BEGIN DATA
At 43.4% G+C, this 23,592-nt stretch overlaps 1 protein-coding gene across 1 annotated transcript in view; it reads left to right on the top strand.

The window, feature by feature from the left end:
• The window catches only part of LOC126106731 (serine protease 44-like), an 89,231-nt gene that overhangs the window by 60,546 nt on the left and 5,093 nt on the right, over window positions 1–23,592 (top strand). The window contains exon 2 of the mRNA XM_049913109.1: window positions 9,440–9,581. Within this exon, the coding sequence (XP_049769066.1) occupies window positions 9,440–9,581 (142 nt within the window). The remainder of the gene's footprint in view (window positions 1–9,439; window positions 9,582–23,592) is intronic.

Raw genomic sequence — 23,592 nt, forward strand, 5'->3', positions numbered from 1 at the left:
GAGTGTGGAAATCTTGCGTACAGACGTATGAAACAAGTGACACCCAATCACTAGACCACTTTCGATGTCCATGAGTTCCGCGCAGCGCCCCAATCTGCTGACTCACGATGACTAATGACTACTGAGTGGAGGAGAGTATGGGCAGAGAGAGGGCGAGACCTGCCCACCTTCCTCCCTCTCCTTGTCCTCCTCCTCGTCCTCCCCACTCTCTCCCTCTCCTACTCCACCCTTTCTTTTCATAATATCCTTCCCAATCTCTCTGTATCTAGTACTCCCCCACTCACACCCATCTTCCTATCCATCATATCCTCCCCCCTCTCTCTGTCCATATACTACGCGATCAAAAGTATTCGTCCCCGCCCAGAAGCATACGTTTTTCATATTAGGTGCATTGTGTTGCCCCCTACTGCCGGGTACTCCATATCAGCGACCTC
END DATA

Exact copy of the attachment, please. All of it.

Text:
At 43.4% G+C, this 23,592-nt stretch overlaps 1 protein-coding gene across 1 annotated transcript in view; it reads left to right on the top strand.

The window, feature by feature from the left end:
• The window catches only part of LOC126106731 (serine protease 44-like), an 89,231-nt gene that overhangs the window by 60,546 nt on the left and 5,093 nt on the right, over window positions 1–23,592 (top strand). The window contains exon 2 of the mRNA XM_049913109.1: window positions 9,440–9,581. Within this exon, the coding sequence (XP_049769066.1) occupies window positions 9,440–9,581 (142 nt within the window). The remainder of the gene's footprint in view (window positions 1–9,439; window positions 9,582–23,592) is intronic.

Raw genomic sequence — 23,592 nt, forward strand, 5'->3', positions numbered from 1 at the left:
GAGTGTGGAAATCTTGCGTACAGACGTATGAAACAAGTGACACCCAATCACTAGACCACTTTCGATGTCCATGAGTTCCGCGCAGCGCCCCAATCTGCTGACTCACGATGACTAATGACTACTGAGTGGAGGAGAGTATGGGCAGAGAGAGGGCGAGACCTGCCCACCTTCCTCCCTCTCCTTGTCCTCCTCCTCGTCCTCCCCACTCTCTCCCTCTCCTACTCCACCCTTTCTTTTCATAATATCCTTCCCAATCTCTCTGTATCTAGTACTCCCCCACTCACACCCATCTTCCTATCCATCATATCCTCCCCCCTCTCTCTGTCCATATACTACGCGATCAAAAGTATTCGTCCCCGCCCAGAAGCATACGTTTTTCATATTAGGTGCATTGTGTTGCCCCCTACTGCCGGGTACTCCATATCAGCGACCTC